While inequality itself doesn’t create the viruses responsible for pandemics, it’s what so often allows them to spiral out control. Just think about who has been able to afford to stay at home during the pandemic — largely the wealthy, or those with jobs that can be moved remotely. Those with lower incomes are more likely to work service jobs that must be done in person and often lack the financial resources to make an extended quarantine tenable. This lack of ability to quarantine resulted in an accelerated spread of disease among low-income populations — one national analysis estimated a person in the bottom half of the income distribution was twice as likely to die from COVID-19 than someone in the top half. By contributing to a social environment in which disease can spread uncontrollably, economic inequality has exacerbated the negative impacts of this pandemic and is poised to do the same the next time around.
Empirical studies over the past year have provided compelling data that illustrates the pandemic-accelerating effects of inequality. A study of stay-at-home orders in 2020, for example, revealed that in counties with low levels of poverty, adoption of social distancing requirements was followed by a decline in COVID-19 cases. However, counties with high levels of poverty saw no such beneficial effect after public health measures came into place — that is, stay-at-home measures did not correlate with tangible improvements in disease transmission.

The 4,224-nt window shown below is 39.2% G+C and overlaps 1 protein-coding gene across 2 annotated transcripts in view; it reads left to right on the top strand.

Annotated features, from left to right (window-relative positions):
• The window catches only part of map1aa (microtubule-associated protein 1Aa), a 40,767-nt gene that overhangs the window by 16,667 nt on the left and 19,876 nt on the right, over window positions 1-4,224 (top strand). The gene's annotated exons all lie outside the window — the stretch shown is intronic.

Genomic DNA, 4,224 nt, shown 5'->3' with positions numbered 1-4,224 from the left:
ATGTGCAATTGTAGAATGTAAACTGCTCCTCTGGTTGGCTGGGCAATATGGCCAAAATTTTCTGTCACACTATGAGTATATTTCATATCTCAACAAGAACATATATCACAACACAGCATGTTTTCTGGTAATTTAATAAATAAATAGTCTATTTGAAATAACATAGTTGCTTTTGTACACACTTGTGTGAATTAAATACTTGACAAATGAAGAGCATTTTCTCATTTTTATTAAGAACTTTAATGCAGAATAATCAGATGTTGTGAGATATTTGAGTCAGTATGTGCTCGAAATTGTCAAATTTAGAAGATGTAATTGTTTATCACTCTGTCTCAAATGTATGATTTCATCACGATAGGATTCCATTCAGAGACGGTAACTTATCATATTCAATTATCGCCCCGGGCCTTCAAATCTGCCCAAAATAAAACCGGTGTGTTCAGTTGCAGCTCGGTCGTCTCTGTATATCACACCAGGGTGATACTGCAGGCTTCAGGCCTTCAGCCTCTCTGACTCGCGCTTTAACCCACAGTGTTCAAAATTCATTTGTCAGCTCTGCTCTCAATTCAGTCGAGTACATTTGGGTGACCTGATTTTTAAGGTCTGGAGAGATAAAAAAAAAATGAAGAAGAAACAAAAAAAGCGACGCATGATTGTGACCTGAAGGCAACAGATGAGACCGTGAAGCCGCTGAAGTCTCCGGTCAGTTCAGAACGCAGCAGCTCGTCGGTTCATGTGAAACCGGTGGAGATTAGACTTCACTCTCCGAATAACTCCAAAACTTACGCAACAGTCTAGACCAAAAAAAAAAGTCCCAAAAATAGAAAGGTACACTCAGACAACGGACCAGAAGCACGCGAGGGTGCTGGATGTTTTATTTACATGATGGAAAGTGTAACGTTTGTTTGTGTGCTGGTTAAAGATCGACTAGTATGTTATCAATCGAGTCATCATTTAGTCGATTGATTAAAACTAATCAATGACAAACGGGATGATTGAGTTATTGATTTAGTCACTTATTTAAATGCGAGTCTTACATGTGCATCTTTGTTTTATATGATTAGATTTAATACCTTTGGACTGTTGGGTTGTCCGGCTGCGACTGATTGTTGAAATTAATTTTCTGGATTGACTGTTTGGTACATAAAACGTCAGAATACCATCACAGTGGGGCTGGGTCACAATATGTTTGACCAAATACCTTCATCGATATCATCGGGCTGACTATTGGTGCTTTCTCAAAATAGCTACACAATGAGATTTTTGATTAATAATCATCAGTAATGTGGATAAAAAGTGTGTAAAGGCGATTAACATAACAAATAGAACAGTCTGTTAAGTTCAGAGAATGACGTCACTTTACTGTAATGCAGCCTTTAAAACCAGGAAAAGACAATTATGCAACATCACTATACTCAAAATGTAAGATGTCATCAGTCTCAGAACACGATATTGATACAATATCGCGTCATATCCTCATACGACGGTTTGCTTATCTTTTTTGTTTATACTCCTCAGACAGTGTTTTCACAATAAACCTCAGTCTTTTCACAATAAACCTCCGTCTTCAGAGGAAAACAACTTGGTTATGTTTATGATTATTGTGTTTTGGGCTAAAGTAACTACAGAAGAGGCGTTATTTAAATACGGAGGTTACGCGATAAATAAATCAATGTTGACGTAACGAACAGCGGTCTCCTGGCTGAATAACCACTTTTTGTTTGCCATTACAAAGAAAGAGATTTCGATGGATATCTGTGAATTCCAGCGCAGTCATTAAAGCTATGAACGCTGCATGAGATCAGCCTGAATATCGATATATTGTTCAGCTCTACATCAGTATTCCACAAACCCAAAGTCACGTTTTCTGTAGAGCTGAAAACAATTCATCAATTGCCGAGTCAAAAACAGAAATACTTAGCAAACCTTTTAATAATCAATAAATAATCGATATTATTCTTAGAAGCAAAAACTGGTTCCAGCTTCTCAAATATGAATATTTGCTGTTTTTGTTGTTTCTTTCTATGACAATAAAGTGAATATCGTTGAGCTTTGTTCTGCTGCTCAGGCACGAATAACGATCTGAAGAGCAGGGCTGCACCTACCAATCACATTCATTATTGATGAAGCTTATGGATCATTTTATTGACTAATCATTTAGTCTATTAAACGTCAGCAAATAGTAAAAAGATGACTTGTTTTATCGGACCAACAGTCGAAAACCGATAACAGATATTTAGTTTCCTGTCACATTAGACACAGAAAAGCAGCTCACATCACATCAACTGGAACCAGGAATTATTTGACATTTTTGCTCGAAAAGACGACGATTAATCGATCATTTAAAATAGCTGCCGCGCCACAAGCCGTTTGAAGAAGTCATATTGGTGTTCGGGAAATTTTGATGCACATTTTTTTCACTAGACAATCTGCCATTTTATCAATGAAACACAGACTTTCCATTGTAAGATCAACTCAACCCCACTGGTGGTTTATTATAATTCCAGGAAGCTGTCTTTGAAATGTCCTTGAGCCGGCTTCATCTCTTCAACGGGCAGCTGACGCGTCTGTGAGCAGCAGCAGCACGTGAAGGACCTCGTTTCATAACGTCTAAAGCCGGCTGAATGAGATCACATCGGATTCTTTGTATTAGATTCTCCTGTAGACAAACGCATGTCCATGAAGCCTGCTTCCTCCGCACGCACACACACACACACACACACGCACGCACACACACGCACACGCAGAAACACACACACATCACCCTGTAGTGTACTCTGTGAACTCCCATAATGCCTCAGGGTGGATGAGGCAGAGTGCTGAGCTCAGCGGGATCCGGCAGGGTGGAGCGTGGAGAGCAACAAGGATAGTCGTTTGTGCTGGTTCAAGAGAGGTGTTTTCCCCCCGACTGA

A lack of access to healthcare further compounded these negative effects among Americans living in poverty. Even after controlling for other political factors, counties with limited access to Medicaid — the federal program which provides health coverage to the poor — saw considerably higher rates of disease than those where the program was more accessible. This finding demonstrates in no uncertain terms that unless we can make healthcare and the ability to quarantine accessible to all, we risk another uncontained pandemic, where public health measures fail to effectively contain the virus.